AVCD / Countries / COVID19 / Crops / Food Systems / ICRISAT / Kenya / Livelihoods / Value chains

Using the SourceTrace digital platform to support farmers during the COVID-19 pandemic

sourcetrace.com

Update from the drought-tolerant crops component of the AVCD program

Despite minimal field visits during this period of the COVID-19-related restrictions, the Accelerated Value Chain Development (AVCD) program staff and management are working with extension officers and lead farmers to monitor the progress of the drought-tolerant crops component’s work.

The team is using the SourceTrace digital platform as the main channel for providing extension advisories to farmers. Initially the component trained 10 project staff on the use of the SourceTrace digital platform to send good agricultural practices (GAPs) and other advisory mobile phone-based messages (SMS) to farmers. The training was conducted by the SourceTrace host team, which is based in India, through Zoom. After the training, the component, including the breeders and field technicians, developed protocols for creating and sending advisories and GAPs messages to farmers. The protocols included timing and type of messages, quality control measures, and approvals required from the county extension staff. Continuous training and monitoring on the use of the digital platform is ongoing.

In Kitui, Makueni and Taita Taveta counties, farmer producer organizations (FPOs) were trained on farmer profiling, field inspection and marketing. In collaboration with county extension officers, the project team has formulated and submitted several SMS alerts to approximately 11,000 farmers with information on GAPs including on weeding, thinning, pest and disease control, post-harvest handling, storage and aflatoxin management. The messages were customized for each county and specific crop. The first round of SMS messaging started on 4 May and regular messages on good agricultural practices have been sent to farmers. For example, during the week of June 15th, 6,498 farmers received messages on pest control in pigeon pea. The project is also working with extension officers and the county meteorological departments to use the same platform to send messages on weather patterns. Additionally, the component has started sharing nutrition messaging on the platform based on the dialogue cards produced by the project. In addition, the SourceTrace digital platform is now linked to AVCD’s Monitoring and evaluation platform, MEASURE, to access data on farmer-beneficiaries.

In production, seed provided to FPOs and model farmers is doing well as the rains have been good. Weeding and spraying against pests is ongoing. Foundation seed production at Egerton University (12 acres of sorghum, finger millet, groundnut, green gram and pigeon pea), Kampi Ya Mawe (two acres of pigeon pea) and Kiboko Station (four acres of green gram and cowpea) is continuing. The SourceTrace app provides support to seed producers and model farmers. Marketing of produce aggregated by farmers continues. In Taita Taveta, the TANAFA Cooperative has sold eight tonnes of sorghum to the county COVID-19 Resource Mobilization Committee. Also, they have donated two tonnes of red sorghum to the committee and 575 kg of blended flour (sorghum, groundnuts and pearl millet) to the Taveta National Government Constituency Development Fund for distribution to  vulnerable households. Similarly, 12 tonnes of red sorghum have been aggregated for Kuguru Quality Foods in Ruiru. In Kitui, the WIKIVUUWA Cooperative has sold 12 tonnes of sorghum to a private buyer and the MAVO Cooperative has sold 55 tonnes of white sorghum to East Africa Breweries Limited. During this lean period of movement restriction, farmers have been able to harvest large quantities of green pigeon pea from short- and medium-duration varieties for home consumption and sale in local markets. Notably high moisture stress due to deficient rainfall was recorded in Kitui, Taita Taveta and Makueni, where farmers are concerned about the economic impact of continued restriction on movement.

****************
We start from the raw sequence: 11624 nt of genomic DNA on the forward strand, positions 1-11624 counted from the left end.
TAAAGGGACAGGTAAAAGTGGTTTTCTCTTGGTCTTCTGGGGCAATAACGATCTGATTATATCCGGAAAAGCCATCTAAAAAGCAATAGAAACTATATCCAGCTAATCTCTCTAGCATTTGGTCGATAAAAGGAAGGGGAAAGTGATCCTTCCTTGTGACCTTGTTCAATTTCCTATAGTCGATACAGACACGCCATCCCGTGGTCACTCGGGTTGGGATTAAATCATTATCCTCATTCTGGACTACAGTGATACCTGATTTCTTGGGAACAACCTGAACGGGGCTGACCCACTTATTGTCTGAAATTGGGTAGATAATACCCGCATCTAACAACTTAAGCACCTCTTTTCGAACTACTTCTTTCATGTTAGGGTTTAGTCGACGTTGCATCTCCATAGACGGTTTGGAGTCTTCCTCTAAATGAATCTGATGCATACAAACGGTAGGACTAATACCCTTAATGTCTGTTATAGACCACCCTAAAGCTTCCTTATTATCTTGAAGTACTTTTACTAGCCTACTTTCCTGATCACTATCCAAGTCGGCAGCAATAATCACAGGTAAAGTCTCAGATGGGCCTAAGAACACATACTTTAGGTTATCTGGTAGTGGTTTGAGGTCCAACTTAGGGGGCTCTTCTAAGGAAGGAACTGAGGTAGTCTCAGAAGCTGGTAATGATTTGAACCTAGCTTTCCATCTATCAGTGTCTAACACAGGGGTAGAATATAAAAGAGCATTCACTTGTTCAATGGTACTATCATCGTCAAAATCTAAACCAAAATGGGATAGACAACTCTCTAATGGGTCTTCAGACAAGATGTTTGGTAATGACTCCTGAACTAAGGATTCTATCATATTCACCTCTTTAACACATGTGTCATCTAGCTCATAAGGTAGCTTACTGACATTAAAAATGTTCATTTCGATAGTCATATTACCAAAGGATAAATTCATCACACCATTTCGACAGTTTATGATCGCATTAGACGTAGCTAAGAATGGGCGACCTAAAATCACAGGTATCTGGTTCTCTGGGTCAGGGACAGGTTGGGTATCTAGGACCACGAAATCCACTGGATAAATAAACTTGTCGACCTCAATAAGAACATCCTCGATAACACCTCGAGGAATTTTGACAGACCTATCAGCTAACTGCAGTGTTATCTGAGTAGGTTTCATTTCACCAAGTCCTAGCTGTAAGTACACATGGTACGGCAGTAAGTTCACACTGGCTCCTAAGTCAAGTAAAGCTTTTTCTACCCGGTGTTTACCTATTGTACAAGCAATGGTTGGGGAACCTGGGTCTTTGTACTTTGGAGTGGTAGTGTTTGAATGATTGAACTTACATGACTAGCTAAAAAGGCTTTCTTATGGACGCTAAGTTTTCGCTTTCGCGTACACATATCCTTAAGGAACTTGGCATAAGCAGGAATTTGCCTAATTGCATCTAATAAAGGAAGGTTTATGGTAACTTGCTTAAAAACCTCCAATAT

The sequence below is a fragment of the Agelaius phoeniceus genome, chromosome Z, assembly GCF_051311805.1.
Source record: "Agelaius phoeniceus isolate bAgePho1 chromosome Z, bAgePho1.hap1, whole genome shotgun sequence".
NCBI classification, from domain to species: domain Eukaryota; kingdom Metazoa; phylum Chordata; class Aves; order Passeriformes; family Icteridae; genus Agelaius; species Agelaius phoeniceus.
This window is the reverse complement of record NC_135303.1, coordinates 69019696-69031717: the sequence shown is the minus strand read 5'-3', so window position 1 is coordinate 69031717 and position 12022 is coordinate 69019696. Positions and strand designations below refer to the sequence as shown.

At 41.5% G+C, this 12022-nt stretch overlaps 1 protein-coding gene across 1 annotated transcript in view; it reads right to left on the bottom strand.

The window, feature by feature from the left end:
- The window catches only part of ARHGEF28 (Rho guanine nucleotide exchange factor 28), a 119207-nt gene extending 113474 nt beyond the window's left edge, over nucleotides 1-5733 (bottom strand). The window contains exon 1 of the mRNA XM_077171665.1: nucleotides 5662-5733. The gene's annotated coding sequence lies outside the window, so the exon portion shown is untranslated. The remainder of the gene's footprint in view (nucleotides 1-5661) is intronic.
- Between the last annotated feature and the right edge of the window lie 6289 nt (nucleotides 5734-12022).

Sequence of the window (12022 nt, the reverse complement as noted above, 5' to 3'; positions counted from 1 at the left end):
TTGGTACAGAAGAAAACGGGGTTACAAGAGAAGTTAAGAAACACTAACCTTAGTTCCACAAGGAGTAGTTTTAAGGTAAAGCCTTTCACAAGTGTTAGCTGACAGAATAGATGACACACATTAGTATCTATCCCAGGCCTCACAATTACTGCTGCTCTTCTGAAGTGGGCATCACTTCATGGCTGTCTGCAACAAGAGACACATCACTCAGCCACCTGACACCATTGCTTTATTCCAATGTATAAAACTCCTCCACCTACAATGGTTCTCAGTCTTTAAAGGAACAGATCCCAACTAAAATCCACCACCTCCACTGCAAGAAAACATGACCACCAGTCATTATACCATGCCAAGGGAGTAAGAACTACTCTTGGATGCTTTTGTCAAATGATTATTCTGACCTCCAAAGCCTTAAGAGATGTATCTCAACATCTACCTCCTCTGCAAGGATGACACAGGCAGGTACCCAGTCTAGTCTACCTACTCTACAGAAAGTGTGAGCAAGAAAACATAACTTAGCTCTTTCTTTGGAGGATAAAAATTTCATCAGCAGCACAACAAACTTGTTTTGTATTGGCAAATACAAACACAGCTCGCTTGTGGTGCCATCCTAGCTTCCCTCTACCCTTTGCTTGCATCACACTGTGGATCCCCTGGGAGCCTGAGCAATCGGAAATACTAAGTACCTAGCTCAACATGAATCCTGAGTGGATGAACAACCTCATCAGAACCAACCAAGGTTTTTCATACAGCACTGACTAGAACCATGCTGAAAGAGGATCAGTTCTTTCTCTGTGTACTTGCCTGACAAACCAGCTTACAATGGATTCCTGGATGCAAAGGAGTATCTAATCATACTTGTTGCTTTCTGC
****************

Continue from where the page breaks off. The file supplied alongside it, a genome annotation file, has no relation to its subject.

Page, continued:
Community seed banks are working well with members reporting favourable seeds sales to farmers during the ongoing long-rain season. DTC Seed Forums have, however, been put on hold, but the collection of the necessary information from counties in preparation for the ‘opening up’ is continuing. In preparation for the upcoming National DTC Seed Workshop, the component has developed a write-up to contact other projects to discuss a possible partnership.

Similarly, the nutrition team has worked with the Makueni County Department of Health to develop a nutrition fact sheet for the county. The draft fact sheet was validated during an online meeting on 24  June 2020. The team has also developed SMS text messages to be sent to all project beneficiaries through the AVCD digital platform and the first batch of messages sent in June to 11,228 farmers in Kitui, Makueni and Taita Taveta counties. The messages remind farmers on the importance of consuming diverse diets for better nutrition of all household members. There are plans to resume nutrition training activities in Makueni, Kitui and Taita through community health volunteers starting from the end of June. This will be done in accordance with the Kenya government directives for managing COVID-19.

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